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angels answer beauty beloved birds bless born breath Browning called close critic crown dark death deep died dream drop earth Elizabeth Barrett Browning English eyes face fair fall feeling Florence gods grave greatest Greek green half hand head hear heard heart hills human Italy keep lady leaves Leigh light lines lips lived look lost Miss mountains nature never noble pale Pan is dead pass passion plays poem poet poetry published rest river Robert rose round seemed side silence singing sleep smile song Sonnets soul speak spirit stand steed stood strong sweet tears Tennyson thee things thou thought Toll slowly trees true truth turned verse vision voice volumes weep woman women writing young
Page 160 - The oracles are dumb, No voice or hideous hum Runs through the arched roof in words deceiving. Apollo from his shrine Can no more divine With hollow shriek the steep of Delphos leaving. No nightly trance, or breathed spell, Inspires the pale-eyed priest from the prophetic cell.
Page 108 - Most quiet need, by sun and candlelight. I love thee freely, as men strive for right. I love thee purely, as they turn from praise. I love thee with the passion put to use In my old griefs, and with my childhood's faith. I love thee with a love I seemed to lose With my lost saints. I love thee with the breath, Smiles, tears, of all my life ; and, if God choose, I shall but love thee better after death.
Page 161 - The lonely mountains o'er And the resounding shore, A voice of weeping heard and loud lament ; From haunted spring and dale, Edged with poplar pale, The parting Genius is with sighing sent : With flower-inwoven tresses torn, The Nymphs, in twilight shade of tangled thickets, mourn.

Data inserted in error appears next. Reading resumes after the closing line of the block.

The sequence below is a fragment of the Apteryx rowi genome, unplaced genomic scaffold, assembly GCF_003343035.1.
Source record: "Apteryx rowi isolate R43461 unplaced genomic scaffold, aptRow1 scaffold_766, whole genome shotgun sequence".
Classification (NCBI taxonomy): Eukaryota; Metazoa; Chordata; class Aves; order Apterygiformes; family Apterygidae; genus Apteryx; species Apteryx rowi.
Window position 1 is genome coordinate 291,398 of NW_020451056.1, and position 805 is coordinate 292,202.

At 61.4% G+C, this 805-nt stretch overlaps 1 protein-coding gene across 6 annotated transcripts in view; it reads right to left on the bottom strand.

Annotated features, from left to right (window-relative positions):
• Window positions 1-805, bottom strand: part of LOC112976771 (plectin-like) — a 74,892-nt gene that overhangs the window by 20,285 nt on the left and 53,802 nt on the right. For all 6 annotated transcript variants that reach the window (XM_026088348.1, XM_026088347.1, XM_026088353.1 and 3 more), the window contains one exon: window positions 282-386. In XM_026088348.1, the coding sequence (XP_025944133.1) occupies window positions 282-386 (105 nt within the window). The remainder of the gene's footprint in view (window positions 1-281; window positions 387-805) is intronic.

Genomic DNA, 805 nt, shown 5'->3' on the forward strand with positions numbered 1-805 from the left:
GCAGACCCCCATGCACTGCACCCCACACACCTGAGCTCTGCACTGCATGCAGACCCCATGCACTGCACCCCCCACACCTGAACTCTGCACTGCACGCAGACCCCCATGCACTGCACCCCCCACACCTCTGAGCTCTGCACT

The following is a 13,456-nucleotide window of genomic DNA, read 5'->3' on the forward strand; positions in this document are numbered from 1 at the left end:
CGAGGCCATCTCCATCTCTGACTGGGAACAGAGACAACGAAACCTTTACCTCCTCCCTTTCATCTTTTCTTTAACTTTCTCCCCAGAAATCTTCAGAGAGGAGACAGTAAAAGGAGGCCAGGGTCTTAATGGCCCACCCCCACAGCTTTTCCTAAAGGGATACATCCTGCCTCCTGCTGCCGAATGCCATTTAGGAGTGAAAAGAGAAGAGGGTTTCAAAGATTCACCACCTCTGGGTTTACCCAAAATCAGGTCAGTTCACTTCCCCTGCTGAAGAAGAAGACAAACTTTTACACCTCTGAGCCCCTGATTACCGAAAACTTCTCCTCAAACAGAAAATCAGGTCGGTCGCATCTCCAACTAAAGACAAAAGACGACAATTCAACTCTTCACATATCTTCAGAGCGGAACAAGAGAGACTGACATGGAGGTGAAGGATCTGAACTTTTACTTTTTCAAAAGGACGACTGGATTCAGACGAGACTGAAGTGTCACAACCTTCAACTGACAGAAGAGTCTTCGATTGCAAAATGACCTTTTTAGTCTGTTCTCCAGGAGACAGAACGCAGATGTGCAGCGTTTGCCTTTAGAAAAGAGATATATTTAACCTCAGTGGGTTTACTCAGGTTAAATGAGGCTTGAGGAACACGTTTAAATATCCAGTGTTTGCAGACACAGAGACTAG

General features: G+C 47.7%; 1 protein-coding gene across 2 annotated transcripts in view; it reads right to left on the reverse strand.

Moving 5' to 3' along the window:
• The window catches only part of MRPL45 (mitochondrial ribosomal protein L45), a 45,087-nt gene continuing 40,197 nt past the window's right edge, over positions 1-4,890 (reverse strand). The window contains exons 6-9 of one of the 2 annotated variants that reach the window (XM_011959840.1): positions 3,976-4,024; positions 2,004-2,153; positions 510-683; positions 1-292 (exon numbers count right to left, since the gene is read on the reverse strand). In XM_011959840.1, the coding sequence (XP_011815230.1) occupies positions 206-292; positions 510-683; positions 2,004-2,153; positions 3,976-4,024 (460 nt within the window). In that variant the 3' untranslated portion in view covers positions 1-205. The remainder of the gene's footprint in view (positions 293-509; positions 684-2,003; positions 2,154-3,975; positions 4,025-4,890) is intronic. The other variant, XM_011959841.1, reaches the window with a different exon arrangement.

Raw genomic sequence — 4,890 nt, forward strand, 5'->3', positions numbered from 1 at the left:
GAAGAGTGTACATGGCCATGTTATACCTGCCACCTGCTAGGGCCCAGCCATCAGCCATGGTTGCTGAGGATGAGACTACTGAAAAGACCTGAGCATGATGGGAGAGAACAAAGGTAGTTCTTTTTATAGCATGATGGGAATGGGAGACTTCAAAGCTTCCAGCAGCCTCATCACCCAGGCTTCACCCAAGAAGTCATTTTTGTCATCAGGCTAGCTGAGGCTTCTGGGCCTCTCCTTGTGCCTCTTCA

Page 150 - For there they that carried us away captive required of us a song; and they that wasted us required of us mirth, saying, Sing us one of the songs of Zion, 4 How shall we sing the LORD'S song in a strange land?
Page 106 - ... each one in a gracious hand appears To bear a gift for mortals, old or young: And, as I mused it in his antique tongue, I saw, in gradual vision through my tears, The sweet, sad years, the melancholy years, Those of my own life, who by turns had flung A shadow across me. Straightway I was 'ware, So weeping, how a mystic Shape did move Behind me, and drew me backward by the hair: And a voice said in mastery, while I strove, — 'Guess now who holds thee?' — 'Death,' I said. But, there, The silver...
Page 104 - He tore out a reed, the great god Pan, From the deep cool bed of the river : The limpid water turbidly ran, And the broken lilies a-dying lay, And the dragon-fly had fled away, Ere he brought it out of the river. III. High on the shore sat the great god Pan...
Page 173 - Behind him cast ; the broad circumference Hung on his shoulders like the moon, whose orb Through optic glass the Tuscan artist views At evening from the top of Fesole Or in Valdarno, to descry new lands, Rivers, or mountains, in her spotty globe.
Page xvi - The face of all the world is changed, I think, Since first I heard the footsteps of thy soul Move still, oh, still, beside me as they stole Betwixt me and the dreadful outer brink Of obvious death, where I, who thought to sink, Was caught up into love, and taught the whole Of life in a new rhythm.
Page 1 - What would we give to our beloved? The hero's heart to be unmoved, The poet's star-tuned harp, to sweep, The patriot's voice, to teach and rouse, The monarch's crown, to light the brows? — He giveth His beloved, sleep.